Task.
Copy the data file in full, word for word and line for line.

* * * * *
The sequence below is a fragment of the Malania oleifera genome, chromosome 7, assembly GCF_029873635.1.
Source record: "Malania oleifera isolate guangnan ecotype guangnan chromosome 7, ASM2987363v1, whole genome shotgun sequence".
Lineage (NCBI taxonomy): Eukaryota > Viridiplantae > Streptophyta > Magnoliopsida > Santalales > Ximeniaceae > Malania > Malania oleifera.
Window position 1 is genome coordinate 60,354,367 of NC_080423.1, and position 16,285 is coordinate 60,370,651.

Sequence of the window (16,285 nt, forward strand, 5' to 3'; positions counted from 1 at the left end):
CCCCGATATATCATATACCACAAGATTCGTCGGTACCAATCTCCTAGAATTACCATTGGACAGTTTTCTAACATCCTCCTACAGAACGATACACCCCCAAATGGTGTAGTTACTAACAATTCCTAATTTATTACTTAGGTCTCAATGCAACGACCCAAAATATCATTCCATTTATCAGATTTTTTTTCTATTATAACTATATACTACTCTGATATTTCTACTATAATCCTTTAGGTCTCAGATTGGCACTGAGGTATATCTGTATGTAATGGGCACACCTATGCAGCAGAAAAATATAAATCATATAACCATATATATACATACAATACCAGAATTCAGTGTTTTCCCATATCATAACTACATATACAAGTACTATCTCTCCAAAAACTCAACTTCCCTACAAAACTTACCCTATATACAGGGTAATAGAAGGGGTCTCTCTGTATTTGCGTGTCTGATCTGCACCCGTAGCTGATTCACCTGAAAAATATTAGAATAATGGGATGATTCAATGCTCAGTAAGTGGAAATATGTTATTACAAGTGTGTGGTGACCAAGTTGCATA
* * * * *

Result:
The sequence below is a fragment of the Malania oleifera genome, chromosome 7, assembly GCF_029873635.1.
Source record: "Malania oleifera isolate guangnan ecotype guangnan chromosome 7, ASM2987363v1, whole genome shotgun sequence".
Lineage (NCBI taxonomy): Eukaryota > Viridiplantae > Streptophyta > Magnoliopsida > Santalales > Ximeniaceae > Malania > Malania oleifera.
Window position 1 is genome coordinate 60,354,367 of NC_080423.1, and position 16,285 is coordinate 60,370,651.

Sequence of the window (16,285 nt, forward strand, 5' to 3'; positions counted from 1 at the left end):
CCCCGATATATCATATACCACAAGATTCGTCGGTACCAATCTCCTAGAATTACCATTGGACAGTTTTCTAACATCCTCCTACAGAACGATACACCCCCAAATGGTGTAGTTACTAACAATTCCTAATTTATTACTTAGGTCTCAATGCAACGACCCAAAATATCATTCCATTTATCAGATTTTTTTTCTATTATAACTATATACTACTCTGATATTTCTACTATAATCCTTTAGGTCTCAGATTGGCACTGAGGTATATCTGTATGTAATGGGCACACCTATGCAGCAGAAAAATATAAATCATATAACCATATATATACATACAATACCAGAATTCAGTGTTTTCCCATATCATAACTACATATACAAGTACTATCTCTCCAAAAACTCAACTTCCCTACAAAACTTACCCTATATACAGGGTAATAGAAGGGGTCTCTCTGTATTTGCGTGTCTGATCTGCACCCGTAGCTGATTCACCTGAAAAATATTAGAATAATGGGATGATTCAATGCTCAGTAAGTGGAAATATGTTATTACAAGTGTGTGGTGACCAAGTTGCATA